So Sian gathered many ceramic transfers from Carrie Reichardt who she had been working along side. Carrie has a multitude of transfers which could fill a small library!
Here’s how our work turned out –
It was a really awesome show and loads of talented artists involved. There is another show coming up for Feb 2017 which I’m aiming to be a part of if I can create something new in time, so watch this space.
For the last 2 years I have been lucky enough to witness the Lewes bonfire night. It really is amazing and the most impressive bonfire event I have ever seen, which to be honest I have only ever seen fairly lowsey fire work shows in local fields and parks growing up so it aint hard to beat BUT besides that this is a wicked night in Lewes and not to be missed!
For a start I met Gandalf……….
A bit of history
‘Whatever else may happen at the annual Lewes bonfire festivities, one annual tradition that doesn’t change is the carrying of flaming crosses through the streets, in memory of 17 Sussex people burnt at the stake in the town between 1555 and 1557. This was during the reign of Queen Mary (often called Bloody Mary), who sought to overturn the Church of England, set up by her father, Henry VIII. She was more Spanish than English and had been brought up in a strict Catholic fashion by her mother Catherine of Aragon, Henry’s first wife. On becoming queen in 1553, she was determined to re-establish Catholicism throughout the country. Any Protestant who explicitly defied her, stuck to the old English prayer book, refused to go to Mass, and was too open or vocal in their defiance, she had arrested, tried for heresy and if found guilty, sentenced to death by burning at the stake. ’
‘The Lewes Bonfire Night is the biggest celebrated Fifth November Event in the world, and is held in the usually peaceful county town of Lewes (pronounced “lu-is or loo-is”), East Sussex, every year on 5th November, and the carnival or festival is known as either the Lewes Bonfire Night Celebrations, Lewes Bonfire Night or just simply the Fifth.
It is the biggest and the only proper bonfire night celebration left of its kind in the Uk.’
‘Enthusiasm for the ‘Fifth’ was rekindled during the 1820’s and from that time the local press has reported the annual celebrations. These reports graphically describe very lively, if not riotous, proceedings with a large bonfire being built in the High Street between the White Hart and County Hall (now the Law Courts) attended by large crowds. Fireballs and squibs were thrown and an increasing number of blazing tar barrels being dragged through the streets. The magistrates, supported by local people sworn in as special constables, attempted to curtail the more unruly elements and in 1847, following an attack on a local magistrate the previous year, London police were drafted into Lewes in an attempt to suppress the bonfire boys’ activities.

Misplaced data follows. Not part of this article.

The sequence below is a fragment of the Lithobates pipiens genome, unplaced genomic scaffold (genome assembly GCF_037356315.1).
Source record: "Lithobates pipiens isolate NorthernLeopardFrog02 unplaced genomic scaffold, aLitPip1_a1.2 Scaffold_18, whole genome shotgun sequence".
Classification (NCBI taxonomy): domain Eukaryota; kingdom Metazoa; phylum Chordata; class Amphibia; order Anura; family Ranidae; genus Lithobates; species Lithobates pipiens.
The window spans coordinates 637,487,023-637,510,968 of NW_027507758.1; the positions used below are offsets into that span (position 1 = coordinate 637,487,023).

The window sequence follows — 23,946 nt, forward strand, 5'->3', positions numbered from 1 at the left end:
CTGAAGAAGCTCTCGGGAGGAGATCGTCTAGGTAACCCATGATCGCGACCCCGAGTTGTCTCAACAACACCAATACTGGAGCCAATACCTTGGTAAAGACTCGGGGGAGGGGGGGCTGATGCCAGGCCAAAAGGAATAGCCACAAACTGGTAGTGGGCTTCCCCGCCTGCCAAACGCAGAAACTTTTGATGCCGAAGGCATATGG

Such was the support for the celebrations in the town that this attempt failed, but the bonfire boys were compelled to hold their celebrations in Wallands Park, away from the High Street, until 1850. In that year the reintroduction of the Catholic hierarchy into Britain led the town authorities to permit the celebrations to return to the High Street. However this return to the streets of Lewes was marked by a significant change in the celebration’s character and heralded the formation of the Cliffe Bonfire Society. Recognising that riotous proceedings would no longer be tolerated the bonfire boys formed themselves into Bonfire Societies and set about organising military style torchlight processions efficiently marshalled by members resplendent in various titles including Commander-in-Chief, Staff Officer and Inspector General.’
As you can see from the photos, people go absolutely mad for this one night of the year and its such a great atmosphere, I have only witnessed the last couple of years but I have been told by locals it has really calmed down a lot with the health and safety standards coming in, it used to be rife with bangers in the streets and fires getting out of hand!
The amount of effort that goes into making these effigies is unbelievable and so impressive. The societies are working all year round to put on this show and you can see that by the detail that goes into them all!!
I have over the last 5 years been venturing to and fourth to this area of London to participate in this way of making art and feeling part of something alot bigger than myself, something with meaning and making a difference. Over this time I have been inspired to make art with people through workshops and within the community.